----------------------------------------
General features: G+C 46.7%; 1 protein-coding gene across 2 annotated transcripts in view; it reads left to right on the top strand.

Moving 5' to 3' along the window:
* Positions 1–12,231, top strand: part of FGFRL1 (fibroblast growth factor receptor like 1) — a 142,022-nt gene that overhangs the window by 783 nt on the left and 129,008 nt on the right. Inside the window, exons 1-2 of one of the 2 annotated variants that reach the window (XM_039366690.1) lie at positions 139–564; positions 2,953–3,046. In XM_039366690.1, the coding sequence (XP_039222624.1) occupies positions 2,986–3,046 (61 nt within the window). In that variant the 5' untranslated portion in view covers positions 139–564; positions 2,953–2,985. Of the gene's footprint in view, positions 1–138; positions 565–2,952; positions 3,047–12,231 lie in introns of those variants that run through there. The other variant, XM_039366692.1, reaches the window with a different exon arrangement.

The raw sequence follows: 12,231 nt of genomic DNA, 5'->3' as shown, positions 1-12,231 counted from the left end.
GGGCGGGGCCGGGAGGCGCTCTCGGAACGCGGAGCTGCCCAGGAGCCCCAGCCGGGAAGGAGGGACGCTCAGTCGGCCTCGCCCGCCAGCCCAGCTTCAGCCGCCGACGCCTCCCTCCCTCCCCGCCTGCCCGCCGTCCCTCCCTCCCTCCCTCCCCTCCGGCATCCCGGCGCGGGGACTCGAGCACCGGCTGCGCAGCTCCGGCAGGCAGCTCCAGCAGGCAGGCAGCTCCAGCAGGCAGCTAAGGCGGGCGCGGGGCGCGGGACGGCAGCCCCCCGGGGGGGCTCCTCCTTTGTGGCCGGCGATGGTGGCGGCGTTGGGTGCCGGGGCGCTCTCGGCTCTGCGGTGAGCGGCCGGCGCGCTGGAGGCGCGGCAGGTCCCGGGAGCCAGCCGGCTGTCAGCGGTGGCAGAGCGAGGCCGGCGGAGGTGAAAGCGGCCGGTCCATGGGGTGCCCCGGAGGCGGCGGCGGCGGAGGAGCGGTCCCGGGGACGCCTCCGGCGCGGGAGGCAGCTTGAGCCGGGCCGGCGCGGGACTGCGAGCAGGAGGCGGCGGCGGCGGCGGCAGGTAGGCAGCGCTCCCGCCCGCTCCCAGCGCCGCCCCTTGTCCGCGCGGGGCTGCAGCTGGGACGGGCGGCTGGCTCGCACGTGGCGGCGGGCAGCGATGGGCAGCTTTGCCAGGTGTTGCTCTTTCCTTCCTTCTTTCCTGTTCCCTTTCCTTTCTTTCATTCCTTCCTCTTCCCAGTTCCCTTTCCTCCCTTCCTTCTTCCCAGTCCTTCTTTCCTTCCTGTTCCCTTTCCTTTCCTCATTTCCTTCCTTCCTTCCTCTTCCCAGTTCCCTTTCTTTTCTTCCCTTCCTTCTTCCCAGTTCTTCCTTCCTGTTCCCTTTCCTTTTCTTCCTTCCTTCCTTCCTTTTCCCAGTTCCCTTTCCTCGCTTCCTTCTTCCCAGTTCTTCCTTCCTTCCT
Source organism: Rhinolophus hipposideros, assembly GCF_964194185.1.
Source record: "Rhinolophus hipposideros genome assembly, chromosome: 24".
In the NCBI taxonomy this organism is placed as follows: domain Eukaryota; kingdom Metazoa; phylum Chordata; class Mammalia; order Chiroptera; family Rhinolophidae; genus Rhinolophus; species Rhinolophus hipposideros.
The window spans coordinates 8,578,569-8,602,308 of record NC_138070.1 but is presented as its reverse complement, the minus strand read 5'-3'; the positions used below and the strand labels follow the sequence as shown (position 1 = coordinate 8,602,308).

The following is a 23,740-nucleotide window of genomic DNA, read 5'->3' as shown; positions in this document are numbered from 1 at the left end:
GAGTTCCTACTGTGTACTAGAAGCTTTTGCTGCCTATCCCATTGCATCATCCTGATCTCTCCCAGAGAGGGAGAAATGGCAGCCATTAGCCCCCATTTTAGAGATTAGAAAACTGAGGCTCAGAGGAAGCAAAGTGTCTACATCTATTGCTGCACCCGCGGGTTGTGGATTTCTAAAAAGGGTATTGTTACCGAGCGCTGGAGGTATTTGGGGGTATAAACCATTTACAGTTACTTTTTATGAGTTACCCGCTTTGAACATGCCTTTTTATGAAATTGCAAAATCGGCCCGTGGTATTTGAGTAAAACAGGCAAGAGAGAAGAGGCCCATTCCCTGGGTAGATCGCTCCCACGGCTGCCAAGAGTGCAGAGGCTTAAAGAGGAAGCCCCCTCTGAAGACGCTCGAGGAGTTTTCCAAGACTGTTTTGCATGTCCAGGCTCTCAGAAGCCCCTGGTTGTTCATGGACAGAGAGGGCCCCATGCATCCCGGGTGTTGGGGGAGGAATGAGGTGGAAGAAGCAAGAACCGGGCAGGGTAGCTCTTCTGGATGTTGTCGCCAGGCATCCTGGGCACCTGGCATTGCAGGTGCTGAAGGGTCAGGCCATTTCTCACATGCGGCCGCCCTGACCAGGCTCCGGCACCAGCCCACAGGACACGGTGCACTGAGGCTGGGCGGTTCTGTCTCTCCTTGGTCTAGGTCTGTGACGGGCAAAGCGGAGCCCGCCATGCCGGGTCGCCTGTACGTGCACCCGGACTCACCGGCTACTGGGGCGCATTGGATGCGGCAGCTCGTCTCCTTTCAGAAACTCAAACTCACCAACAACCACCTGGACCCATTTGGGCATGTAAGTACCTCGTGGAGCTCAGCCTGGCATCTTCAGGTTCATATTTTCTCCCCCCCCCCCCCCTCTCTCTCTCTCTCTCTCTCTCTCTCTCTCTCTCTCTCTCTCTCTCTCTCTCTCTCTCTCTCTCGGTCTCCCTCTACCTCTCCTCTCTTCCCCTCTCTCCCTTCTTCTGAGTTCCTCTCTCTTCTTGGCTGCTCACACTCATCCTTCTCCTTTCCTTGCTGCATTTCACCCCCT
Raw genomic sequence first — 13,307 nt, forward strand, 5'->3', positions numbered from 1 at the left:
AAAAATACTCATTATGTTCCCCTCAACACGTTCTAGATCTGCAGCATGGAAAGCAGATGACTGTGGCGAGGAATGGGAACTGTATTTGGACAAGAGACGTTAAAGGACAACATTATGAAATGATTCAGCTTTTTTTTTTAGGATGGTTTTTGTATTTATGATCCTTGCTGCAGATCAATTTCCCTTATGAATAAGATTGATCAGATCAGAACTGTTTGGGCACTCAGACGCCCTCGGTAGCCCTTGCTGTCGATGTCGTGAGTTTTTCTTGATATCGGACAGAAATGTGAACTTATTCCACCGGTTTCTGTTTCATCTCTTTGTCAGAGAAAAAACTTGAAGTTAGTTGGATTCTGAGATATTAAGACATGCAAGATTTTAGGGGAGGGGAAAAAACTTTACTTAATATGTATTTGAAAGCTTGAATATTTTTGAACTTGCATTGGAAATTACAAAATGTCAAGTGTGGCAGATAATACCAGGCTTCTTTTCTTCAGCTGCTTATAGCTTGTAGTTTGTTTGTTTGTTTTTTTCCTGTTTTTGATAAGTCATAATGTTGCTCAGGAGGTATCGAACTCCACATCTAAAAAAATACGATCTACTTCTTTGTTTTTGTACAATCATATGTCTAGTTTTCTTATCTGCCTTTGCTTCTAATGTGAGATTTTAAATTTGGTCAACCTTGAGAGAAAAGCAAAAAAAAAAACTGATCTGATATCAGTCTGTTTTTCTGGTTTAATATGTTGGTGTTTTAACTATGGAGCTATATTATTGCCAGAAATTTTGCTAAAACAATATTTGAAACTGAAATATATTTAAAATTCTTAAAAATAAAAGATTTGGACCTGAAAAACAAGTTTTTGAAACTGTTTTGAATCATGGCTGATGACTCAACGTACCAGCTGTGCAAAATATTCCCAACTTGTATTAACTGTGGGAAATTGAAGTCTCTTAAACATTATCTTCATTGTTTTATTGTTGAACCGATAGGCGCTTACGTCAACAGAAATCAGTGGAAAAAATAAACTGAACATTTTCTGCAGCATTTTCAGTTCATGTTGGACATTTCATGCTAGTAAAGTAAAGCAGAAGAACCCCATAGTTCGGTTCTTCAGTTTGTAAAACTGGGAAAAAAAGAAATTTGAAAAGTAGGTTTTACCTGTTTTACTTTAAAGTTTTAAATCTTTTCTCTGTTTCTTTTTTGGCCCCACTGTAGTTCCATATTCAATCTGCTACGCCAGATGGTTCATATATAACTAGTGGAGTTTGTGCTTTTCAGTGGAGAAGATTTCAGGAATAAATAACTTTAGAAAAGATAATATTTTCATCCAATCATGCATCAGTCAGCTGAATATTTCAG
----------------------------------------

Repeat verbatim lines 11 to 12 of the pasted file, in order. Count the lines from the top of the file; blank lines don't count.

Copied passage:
GAGTTCCTACTGTGTACTAGAAGCTTTTGCTGCCTATCCCATTGCATCATCCTGATCTCTCCCAGAGAGGGAGAAATGGCAGCCATTAGCCCCCATTTTAGAGATTAGAAAACTGAGGCTCAGAGGAAGCAAAGTGTCTACATCTATTGCTGCACCCGCGGGTTGTGGATTTCTAAAAAGGGTATTGTTACCGAGCGCTGGAGGTATTTGGGGGTATAAACCATTTACAGTTACTTTTTATGAGTTACCCGCTTTGAACATGCCTTTTTATGAAATTGCAAAATCGGCCCGTGGTATTTGAGTAAAACAGGCAAGAGAGAAGAGGCCCATTCCCTGGGTAGATCGCTCCCACGGCTGCCAAGAGTGCAGAGGCTTAAAGAGGAAGCCCCCTCTGAAGACGCTCGAGGAGTTTTCCAAGACTGTTTTGCATGTCCAGGCTCTCAGAAGCCCCTGGTTGTTCATGGACAGAGAGGGCCCCATGCATCCCGGGTGTTGGGGGAGGAATGAGGTGGAAGAAGCAAGAACCGGGCAGGGTAGCTCTTCTGGATGTTGTCGCCAGGCATCCTGGGCACCTGGCATTGCAGGTGCTGAAGGGTCAGGCCATTTCTCACATGCGGCCGCCCTGACCAGGCTCCGGCACCAGCCCACAGGACACGGTGCACTGAGGCTGGGCGGTTCTGTCTCTCCTTGGTCTAGGTCTGTGACGGGCAAAGCGGAGCCCGCCATGCCGGGTCGCCTGTACGTGCACCCGGACTCACCGGCTACTGGGGCGCATTGGATGCGGCAGCTCGTCTCCTTTCAGAAACTCAAACTCACCAACAACCACCTGGACCCATTTGGGCATGTAAGTACCTCGTGGAGCTCAGCCTGGCATCTTCAGGTTCATATTTTCTCCCCCCCCCCCCCCTCTCTCTCTCTCTCTCTCTCTCTCTCTCTCTCTCTCTCTCTCTCTCTCTCTCTCTCTCTCTCTCGGTCTCCCTCTACCTCTCCTCTCTTCCCCTCTCTCCCTTCTTCTGAGTTCCTCTCTCTTCTTGGCTGCTCACACTCATCCTTCTCCTTTCCTTGCTGCATTTCACCCCCT
Raw genomic sequence first — 13,307 nt, forward strand, 5'->3', positions numbered from 1 at the left: